Latest Dinosaurs Stories
Scientists are certain that sometime around 150 million years ago birds originated from a group of small, meat-eating theropod dinosaurs called maniraptorans. According to recent studies conducted around the world, the maniraptorans were very bird-like, with feathers, hollow bones, small body sizes and high metabolic rates.
In an extreme case of mistaken identity, paleontologists have announced that the 6-foot tall ‘terror bird,' which inhabited Europe between 55 to 40 million years ago, may have been herbivorous and not a meat eater as previously thought.
A radical shortening of their bony tails over 100 million years ago enabled the earliest birds to develop versatile legs that gave them an evolutionary edge, a new study shows.
Feathered dinosaurs actually developed the larger brains needed for flight before actually taking to the skies, according to a new study published Wednesday in the journal Nature.
Paleontologists have uncovered 50 vertebrae of the only complete articulated hadrosaur tail in the desert of Coahuila in Mexico.
Modern reptiles are cold-blooded, and many researchers maintain dinosaurs were as well. However, new research suggests dinosaurs may have been warm-blooded like birds and mammals.
Paleontologists from around the globe have shown how the "parrot dinosaur" switched from four feet to two as it grew.
Freezing temperatures and a layer of snow may make us feel sorry for any birds that remain up north during the winter months, but a new study in the journal Scientific Reports has found feeding these birds may not convey any benefits with respect to breeding.
The ‘dino-bird’ Archaeopteryx has long fascinated paleontologists and a new study in the Journal of Analytical Atomic Spectrometry suggests that the animal had bright plumage and wasn’t all-black as previously thought.
John Harold Ostrom (February 18, 1928 – July 16, 2005) was an American Paleontologist who was greatly influential in the revival of scientific research on Dinosaurs. He is best known for demonstrating that Dinosaurs were less like contemporary reptiles but more closely related to large, flightless birds like the ostrich – a theory that holds its ground in the paleontological community to this day. John Ostrom was born and raised in Schenectady, New York. His father was a physician, and...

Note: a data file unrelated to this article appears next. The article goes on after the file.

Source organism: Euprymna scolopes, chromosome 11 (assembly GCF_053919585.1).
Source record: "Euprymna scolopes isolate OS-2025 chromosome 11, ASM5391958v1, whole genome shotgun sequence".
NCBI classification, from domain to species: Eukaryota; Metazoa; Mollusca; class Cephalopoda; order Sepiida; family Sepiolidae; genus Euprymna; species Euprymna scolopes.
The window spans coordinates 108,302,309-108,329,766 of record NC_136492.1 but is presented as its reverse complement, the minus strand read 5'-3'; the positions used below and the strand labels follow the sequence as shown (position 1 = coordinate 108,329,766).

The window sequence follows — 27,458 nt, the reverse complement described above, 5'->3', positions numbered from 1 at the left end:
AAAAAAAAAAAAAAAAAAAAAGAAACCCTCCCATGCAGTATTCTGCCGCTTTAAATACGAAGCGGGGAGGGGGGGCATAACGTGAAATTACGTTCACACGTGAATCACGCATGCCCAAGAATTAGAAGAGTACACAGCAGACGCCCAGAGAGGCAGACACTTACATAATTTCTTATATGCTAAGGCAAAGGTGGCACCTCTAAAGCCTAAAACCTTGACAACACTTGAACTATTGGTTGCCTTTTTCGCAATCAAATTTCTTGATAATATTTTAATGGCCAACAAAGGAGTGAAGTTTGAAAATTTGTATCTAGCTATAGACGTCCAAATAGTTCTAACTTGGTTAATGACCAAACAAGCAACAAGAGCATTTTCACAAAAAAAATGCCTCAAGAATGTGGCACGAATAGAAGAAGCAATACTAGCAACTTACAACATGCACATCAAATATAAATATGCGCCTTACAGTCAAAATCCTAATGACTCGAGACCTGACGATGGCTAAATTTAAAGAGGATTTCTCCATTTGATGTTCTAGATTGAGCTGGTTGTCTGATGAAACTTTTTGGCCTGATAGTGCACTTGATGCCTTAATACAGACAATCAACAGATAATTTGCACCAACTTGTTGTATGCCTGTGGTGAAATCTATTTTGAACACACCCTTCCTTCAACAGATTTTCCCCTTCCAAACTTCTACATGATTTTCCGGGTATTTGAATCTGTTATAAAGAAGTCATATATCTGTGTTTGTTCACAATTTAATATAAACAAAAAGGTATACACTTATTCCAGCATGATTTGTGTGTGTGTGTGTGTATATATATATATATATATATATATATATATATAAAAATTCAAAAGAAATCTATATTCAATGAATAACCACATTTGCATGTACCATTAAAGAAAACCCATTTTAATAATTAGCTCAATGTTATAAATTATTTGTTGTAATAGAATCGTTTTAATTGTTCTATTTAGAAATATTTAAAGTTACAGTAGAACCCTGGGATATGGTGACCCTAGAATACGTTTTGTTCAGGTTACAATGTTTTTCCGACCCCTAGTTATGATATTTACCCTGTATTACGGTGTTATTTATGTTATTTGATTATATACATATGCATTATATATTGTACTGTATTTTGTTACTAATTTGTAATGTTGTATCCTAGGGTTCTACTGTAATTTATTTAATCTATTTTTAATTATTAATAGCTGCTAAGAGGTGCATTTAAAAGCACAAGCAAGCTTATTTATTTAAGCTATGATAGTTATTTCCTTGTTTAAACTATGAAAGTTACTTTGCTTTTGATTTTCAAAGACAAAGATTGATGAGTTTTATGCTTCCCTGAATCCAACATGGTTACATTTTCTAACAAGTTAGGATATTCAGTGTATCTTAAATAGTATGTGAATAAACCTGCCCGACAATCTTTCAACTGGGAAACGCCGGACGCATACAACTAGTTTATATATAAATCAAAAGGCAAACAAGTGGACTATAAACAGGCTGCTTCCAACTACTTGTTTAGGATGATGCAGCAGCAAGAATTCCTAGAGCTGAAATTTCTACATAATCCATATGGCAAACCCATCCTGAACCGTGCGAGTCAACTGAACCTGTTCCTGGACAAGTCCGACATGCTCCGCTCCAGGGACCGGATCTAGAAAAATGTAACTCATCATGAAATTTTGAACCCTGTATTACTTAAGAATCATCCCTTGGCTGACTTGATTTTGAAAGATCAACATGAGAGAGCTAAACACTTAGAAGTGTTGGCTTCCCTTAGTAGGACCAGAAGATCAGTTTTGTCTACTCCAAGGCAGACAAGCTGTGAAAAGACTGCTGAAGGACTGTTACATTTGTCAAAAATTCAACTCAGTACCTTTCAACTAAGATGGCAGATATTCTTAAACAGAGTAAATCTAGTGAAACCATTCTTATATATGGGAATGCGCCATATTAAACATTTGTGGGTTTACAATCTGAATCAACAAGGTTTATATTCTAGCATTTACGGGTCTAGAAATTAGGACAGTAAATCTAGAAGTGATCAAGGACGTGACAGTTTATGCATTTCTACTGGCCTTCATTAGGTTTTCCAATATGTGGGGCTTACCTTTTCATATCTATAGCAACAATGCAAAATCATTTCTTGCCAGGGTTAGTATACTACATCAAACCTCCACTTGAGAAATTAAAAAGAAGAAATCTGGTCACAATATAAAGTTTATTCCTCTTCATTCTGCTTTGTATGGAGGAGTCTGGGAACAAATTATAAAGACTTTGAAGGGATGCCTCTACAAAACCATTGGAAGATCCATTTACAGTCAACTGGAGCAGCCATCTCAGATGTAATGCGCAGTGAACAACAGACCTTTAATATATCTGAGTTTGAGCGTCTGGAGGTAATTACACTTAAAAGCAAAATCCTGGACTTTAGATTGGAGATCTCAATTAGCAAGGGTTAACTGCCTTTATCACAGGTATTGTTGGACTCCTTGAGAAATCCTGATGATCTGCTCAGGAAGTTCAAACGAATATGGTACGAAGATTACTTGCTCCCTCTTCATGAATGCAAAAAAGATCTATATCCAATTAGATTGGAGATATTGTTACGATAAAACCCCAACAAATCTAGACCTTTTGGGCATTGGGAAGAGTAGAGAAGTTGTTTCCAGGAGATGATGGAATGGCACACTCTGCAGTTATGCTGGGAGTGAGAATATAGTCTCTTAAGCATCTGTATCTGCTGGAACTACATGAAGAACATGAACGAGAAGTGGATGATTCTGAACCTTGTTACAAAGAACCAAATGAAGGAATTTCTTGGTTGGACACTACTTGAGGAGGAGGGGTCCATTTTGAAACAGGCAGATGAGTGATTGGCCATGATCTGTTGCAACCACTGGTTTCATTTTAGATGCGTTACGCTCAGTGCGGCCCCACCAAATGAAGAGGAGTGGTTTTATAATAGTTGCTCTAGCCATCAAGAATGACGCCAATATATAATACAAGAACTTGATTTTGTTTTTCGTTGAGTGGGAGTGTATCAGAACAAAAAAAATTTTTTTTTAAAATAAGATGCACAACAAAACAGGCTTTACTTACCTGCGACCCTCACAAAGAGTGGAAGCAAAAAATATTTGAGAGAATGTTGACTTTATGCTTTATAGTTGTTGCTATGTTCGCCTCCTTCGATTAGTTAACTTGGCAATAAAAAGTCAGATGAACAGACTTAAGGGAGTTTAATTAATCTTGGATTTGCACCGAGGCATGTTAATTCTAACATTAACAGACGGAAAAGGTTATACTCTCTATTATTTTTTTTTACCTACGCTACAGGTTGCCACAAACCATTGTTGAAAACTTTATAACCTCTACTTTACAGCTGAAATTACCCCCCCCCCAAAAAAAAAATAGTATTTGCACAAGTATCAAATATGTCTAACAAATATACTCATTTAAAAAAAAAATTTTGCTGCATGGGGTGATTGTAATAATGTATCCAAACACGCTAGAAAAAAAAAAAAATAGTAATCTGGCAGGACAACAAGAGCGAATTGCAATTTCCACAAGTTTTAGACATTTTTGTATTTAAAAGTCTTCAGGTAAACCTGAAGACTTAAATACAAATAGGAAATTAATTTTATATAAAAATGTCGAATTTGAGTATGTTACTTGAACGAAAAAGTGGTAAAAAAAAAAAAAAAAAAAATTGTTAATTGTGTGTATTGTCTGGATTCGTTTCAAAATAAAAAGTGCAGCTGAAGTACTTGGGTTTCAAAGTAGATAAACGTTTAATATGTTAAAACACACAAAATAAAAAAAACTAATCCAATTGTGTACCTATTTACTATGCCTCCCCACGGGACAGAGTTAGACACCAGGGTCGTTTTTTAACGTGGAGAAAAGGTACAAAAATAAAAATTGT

Robert Thomas Bakker (born March 24, 1945) is an American Paleontologist known for his contribution to the “Dinosaur Renaissance” and his support of his mentor Ostrom’s theory that some dinosaurs were warm-blooded. He specializes in the ecological context and behavior of dinosaurs. Bakker was born in Bergen County, New Jersey. As a young boy, he developed an interest in dinosaurs following his first trip to the dinosaur exhibit at the American Museum of Natural History – he was...
Ornithology, a branch of zoology, is the study of birds. The term ornithology is derived from the ancient Greek words for bird and rationale or explanation. This study differs from other sciences because amateurs often take part in studies and because birds are commonly seen. It is thought that ornithology developed in the same manner than biology developed. Drawings from the Stone Age show the earliest interest in birds and the remains of over eighty bird species have been found at excavated...
- Monstrous in size or character; huge; prodigious; monstrously perverse, savage, cruel, etc.